Chapter 21 [The Eureka Stockade, by Raffaello Carboni, 1855]

[Editor: This is a chapter from The Eureka Stockade by Raffaello Carboni. A glossary has been provided to explain various words and phrases that may be unfamiliar to modern readers.]



Held on Bakery-hill, November 11th.

Political changes contemplated by THE REFORM LEAGUE.

1. A full and fair representation.— Don’t you wish you may get it?

2. Manhood suffrage.— Thanks to the Eureka-boys, it costs now one pound. Cheap!

3. No property qualification of members for the Legislative Council.— The identical thing for “starring” on stumps to a fellow’s heart’s content.

4. Payment of members.— That’s the accommodation!

5. Short duration of Parliament.— Increase the chances of accommodation, that’s it.

What was the freight per ton, of this sort of worn out twaddle imported from old England?

How much does this new chum’s bosh fetch in the southern markets, and in the Victorian market particularly?

For my part I decline to answer, because I want to attend at the meeting. J. B. Humffray, is the Secretary of the League; his name is going now the round of the diggings; I wish to see the man in person; is he a great, grand, or big man? that’s the question.

When you see John Basson Humffray, you have at once before you a gentleman, born of a good old family; his manners confirm it, and his words indicate an honest benevolent heart, directed by a liberal mind, entangled perhaps by too much reading of all sorts, perplexed at the prosperity of the vicious, and the disappointment of the virtuous in this mysterious world of ours, but could never turn wicked, because he believes in the resurrection of life. He is looking some thirty five years old, his person is well proportioned, but inclining to John Bull’s. His prepossessing countenance is made up of a fine forehead, denoting astuteness, not so much as shrewdness, how, when and whither to shift his pegs in the battle of life; of a pair of eyes which work the spell; of a Grecian nose; of a mouth remarkable for the elasticity of the lips, that make him a model in the pronunciation of the English language. His voice, that of a tenor, undulating and clear, never obstreperous, enables his tongue to work the intended charm, when his head puts that member into motion; but the semi-earnestness of his address, his cool sort of John Bull smile, betray that his heart does not go always with his head. Hence he has many enemies, and yet not one ever dared to substantiate a charge against his character; he has as many friends, but not one friend, because it is his policy ever to keep friendly, with redcoats and gold-lace, at one and the same time as with blueshirts and sou’-westers.

As I cannot possibly mean any thing dishonourable to our old mate, John Basson Humffray, I may here relate what his foes do say of him.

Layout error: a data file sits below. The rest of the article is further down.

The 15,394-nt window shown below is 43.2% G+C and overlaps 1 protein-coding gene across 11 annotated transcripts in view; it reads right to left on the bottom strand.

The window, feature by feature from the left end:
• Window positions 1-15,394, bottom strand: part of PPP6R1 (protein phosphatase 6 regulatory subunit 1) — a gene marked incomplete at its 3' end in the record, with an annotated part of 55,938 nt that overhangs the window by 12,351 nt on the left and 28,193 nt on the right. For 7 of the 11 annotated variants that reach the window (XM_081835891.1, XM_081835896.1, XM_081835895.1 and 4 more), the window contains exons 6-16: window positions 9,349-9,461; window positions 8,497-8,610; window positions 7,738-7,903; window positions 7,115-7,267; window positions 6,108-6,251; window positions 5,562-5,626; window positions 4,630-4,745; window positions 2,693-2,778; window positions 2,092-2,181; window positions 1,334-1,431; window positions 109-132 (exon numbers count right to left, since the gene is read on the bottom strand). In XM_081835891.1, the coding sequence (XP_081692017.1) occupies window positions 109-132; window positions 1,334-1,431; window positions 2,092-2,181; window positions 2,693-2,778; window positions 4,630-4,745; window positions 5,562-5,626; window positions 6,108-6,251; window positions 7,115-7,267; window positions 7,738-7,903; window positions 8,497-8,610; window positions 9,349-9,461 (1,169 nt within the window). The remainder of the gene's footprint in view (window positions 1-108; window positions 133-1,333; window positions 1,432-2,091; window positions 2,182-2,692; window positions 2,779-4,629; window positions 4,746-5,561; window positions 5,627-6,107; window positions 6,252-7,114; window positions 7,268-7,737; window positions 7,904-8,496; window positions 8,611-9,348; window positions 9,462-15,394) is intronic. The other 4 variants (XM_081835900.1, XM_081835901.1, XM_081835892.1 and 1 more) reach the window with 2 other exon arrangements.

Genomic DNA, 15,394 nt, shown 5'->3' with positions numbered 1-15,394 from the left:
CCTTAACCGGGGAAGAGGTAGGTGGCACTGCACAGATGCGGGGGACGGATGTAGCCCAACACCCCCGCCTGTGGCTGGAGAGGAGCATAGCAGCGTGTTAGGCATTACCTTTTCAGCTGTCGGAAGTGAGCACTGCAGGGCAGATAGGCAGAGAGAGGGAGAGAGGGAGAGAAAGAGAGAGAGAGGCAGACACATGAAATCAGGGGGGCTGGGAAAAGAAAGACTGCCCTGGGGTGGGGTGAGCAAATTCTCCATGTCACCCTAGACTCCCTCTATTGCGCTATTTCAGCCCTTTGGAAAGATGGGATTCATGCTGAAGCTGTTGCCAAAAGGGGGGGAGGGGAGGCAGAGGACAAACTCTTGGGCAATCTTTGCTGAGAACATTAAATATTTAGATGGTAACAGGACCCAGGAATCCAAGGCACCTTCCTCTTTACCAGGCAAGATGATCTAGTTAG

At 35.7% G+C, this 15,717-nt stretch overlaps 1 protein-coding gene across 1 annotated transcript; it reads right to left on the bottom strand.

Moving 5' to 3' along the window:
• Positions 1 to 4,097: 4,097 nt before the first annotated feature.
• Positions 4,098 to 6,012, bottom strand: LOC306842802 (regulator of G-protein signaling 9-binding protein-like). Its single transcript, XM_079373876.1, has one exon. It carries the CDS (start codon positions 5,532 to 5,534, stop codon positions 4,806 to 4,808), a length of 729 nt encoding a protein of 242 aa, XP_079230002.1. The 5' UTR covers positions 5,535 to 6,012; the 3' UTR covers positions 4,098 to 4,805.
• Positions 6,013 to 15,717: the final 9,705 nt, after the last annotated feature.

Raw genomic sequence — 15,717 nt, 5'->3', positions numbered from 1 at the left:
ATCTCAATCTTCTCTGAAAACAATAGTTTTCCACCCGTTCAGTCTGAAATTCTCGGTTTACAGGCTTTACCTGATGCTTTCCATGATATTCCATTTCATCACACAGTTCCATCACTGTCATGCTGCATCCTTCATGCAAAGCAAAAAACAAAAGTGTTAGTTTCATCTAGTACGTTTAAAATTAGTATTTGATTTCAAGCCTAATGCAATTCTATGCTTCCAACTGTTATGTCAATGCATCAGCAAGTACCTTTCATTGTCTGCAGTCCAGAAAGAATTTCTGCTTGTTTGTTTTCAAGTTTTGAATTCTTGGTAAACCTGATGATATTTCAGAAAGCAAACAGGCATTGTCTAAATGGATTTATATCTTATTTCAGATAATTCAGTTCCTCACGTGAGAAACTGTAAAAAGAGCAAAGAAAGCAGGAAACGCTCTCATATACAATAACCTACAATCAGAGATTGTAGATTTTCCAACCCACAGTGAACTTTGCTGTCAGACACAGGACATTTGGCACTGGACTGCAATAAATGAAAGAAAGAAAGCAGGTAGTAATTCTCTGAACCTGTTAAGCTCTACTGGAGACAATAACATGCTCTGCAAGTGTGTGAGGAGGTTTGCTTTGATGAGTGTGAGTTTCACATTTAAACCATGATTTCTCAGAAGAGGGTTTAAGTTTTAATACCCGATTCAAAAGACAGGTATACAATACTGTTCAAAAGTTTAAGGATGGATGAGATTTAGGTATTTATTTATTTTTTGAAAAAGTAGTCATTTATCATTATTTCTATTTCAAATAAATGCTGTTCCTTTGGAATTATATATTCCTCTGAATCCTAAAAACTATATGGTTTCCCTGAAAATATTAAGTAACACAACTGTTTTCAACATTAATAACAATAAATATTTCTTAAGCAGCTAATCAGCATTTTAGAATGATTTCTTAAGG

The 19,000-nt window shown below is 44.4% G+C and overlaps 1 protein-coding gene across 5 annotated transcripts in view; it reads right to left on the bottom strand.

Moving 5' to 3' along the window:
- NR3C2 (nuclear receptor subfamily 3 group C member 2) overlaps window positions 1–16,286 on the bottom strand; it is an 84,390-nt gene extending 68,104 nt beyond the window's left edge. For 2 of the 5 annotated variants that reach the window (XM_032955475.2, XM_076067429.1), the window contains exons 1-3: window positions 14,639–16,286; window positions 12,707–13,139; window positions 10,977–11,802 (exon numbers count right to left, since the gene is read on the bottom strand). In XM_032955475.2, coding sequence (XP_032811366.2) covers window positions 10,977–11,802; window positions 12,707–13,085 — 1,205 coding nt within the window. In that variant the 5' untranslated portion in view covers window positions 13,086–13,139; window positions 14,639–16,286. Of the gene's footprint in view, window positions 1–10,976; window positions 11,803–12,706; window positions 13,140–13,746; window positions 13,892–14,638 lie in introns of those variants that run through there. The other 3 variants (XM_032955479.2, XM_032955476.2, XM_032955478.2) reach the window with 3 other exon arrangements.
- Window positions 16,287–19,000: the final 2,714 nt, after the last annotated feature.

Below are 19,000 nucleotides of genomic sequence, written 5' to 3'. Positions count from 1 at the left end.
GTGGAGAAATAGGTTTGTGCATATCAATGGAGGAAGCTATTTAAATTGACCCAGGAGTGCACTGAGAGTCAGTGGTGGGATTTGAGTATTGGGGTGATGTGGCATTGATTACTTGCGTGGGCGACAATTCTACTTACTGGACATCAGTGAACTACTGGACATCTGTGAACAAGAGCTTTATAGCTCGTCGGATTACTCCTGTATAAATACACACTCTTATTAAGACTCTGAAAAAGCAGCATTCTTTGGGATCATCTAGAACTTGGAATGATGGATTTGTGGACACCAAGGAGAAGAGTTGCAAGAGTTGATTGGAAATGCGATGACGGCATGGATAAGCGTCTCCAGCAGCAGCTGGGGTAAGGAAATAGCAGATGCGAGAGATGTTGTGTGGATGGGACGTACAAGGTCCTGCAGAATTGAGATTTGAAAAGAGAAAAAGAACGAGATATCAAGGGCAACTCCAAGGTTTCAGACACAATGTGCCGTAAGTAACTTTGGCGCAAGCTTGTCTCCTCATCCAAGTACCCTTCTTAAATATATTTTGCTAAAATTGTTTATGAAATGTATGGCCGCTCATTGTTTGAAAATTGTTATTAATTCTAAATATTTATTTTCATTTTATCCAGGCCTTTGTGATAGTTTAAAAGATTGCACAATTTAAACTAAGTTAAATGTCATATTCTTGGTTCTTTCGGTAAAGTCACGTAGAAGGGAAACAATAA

Suppose any given square and the four pegs to be:


C., that is, the Camp; E., that is, the Eureka; D., that is, the doodledom of red-tape; and B., that is, blue-shirts.

Let W., that is work, be the central point at C, E, and D, B. Now: John is sinking at Eureka with the red cap; and Basson cracks some yabber-yabber at D, that is, getting a sip of Toorak small-beer, as aforesaid. Again: when Basson puts on a sou’-wester to go through the main-drift with blue-shirts, then John feels entitled to tramp up to Camp, and there, somewhere not far off, toast on the fourth of July a Doctor Kenworthy; soon after, however, said Johnny bends his way to shake hands with Signor Raffaello, at the old peg Eureka, and helps him to rock the cradle. Further, to give evidence of his consistency, Humffray himself will express his sorrow to Peter Lalor for his loss of the left arm at the same peg Eureka; and, to atone for past transgressions, he will soon after call in both the prodigal John and yabbering Basson, and with his whole heart and voice, strike up, “God Save the Queen,” at peg Camp. As for bottoming his shaft at the central point Work, that’s a different thing altogether; and yet it must be admitted that he is “all there” in his claim, when the hole is bottomed, especially if a drive is to be put in with his quill. Sum total:— He was, is, and ever will be, John Basson Humffray, Esquire, of Ballaarat; Honi soi qui mal y pense, because his friends want him in St. Patrick’s Hall.

Raffaello Carboni. The Eureka Stockade: The Consequence of Some Pirates Wanting on Quarter-Deck a Rebellion, Public Library of South Australia, Adelaide, 1962 [facsimile of the 1855 edition], pages 30-31

Editor’s notes:
honi soi qui mal y pense [honi soit qui mal y pense] = (French) “shamed be he who thinks evil of it” or “shame upon him who thinks evil upon it”; the phrase is the motto of the Order of the Garter, founded by King Edward III (UK) in about 1344-1348; in modern French, the phrase is rendered as “honni soit qui mal y pense” (“honni” with two Ns)

St. Patrick’s Hall = St. Patrick’s Hall (in Melbourne, Victoria) was the meeting place of the Legislative Council of Victoria from 1851 to 1856, after which the Legislative Council used the newly-built Parliament House of Victoria

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